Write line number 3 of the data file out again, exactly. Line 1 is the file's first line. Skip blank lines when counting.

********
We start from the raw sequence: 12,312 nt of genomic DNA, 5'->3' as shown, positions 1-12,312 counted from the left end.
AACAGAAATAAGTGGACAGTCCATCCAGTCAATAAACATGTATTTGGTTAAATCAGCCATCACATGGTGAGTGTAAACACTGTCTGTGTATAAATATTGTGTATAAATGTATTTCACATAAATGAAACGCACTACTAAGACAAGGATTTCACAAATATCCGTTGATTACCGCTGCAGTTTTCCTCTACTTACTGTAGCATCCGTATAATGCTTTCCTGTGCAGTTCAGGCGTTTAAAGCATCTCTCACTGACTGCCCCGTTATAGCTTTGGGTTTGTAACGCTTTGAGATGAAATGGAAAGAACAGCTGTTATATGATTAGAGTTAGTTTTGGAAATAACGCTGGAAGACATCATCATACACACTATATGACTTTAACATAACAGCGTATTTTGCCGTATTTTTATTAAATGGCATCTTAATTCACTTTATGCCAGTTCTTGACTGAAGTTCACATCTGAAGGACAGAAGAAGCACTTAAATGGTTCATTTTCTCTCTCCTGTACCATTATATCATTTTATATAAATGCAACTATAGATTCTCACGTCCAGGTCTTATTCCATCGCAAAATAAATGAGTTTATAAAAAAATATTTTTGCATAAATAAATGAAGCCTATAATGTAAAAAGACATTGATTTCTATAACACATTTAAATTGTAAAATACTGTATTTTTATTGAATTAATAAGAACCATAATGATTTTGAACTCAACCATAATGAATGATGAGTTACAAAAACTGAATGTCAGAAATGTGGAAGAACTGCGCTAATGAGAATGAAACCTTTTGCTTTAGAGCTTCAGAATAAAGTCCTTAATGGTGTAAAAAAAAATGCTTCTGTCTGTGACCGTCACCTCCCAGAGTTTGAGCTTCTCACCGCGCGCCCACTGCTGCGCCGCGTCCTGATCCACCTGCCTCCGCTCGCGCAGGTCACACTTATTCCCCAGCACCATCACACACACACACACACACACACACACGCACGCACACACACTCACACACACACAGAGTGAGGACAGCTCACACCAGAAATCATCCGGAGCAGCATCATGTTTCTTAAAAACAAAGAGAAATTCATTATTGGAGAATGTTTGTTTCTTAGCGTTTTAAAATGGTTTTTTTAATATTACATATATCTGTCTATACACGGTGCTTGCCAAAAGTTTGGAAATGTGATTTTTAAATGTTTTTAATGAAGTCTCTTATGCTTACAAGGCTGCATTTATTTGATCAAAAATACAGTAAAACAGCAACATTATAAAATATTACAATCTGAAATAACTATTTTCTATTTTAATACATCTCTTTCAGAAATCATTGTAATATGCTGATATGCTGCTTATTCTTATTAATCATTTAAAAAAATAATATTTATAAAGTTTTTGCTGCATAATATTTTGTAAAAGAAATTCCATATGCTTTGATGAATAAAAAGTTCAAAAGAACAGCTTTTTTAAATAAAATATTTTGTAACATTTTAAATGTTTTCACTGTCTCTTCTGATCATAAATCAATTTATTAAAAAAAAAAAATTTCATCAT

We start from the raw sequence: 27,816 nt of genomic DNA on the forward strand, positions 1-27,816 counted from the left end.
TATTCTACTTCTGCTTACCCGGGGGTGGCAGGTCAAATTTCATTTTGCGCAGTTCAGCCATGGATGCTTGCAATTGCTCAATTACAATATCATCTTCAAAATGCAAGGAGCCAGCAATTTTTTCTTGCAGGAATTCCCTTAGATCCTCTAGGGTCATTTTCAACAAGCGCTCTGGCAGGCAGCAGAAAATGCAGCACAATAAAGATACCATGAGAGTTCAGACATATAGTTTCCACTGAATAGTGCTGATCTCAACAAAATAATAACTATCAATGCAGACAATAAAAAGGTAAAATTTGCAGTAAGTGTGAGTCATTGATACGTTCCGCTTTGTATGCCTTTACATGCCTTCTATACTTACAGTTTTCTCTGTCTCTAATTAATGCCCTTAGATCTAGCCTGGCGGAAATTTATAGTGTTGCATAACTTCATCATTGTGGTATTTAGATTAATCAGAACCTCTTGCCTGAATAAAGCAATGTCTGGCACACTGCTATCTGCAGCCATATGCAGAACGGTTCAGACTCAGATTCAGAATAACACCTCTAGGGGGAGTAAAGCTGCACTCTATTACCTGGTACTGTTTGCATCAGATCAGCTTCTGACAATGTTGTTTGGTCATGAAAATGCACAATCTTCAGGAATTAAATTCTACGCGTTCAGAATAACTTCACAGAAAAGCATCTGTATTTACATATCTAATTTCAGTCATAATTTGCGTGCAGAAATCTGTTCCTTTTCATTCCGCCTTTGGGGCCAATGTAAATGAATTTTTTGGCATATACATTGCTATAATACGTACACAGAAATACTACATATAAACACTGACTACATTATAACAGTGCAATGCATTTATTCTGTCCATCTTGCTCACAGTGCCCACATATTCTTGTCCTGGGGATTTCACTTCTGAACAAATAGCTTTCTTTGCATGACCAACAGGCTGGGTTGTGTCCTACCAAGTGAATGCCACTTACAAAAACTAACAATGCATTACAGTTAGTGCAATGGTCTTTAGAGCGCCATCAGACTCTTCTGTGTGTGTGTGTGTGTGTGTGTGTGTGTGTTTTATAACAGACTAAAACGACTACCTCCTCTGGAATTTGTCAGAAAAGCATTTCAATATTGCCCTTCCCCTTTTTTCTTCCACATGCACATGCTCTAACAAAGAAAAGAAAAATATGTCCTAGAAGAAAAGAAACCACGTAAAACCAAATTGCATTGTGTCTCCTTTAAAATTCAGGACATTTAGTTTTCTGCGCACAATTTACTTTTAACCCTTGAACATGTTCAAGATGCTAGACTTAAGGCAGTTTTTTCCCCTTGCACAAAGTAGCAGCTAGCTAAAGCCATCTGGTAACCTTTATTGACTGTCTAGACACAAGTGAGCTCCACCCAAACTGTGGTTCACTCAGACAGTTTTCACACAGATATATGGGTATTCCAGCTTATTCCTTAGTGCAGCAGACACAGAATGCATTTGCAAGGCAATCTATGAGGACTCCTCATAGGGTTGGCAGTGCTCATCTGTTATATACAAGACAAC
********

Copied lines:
We start from the raw sequence: 27,816 nt of genomic DNA on the forward strand, positions 1-27,816 counted from the left end.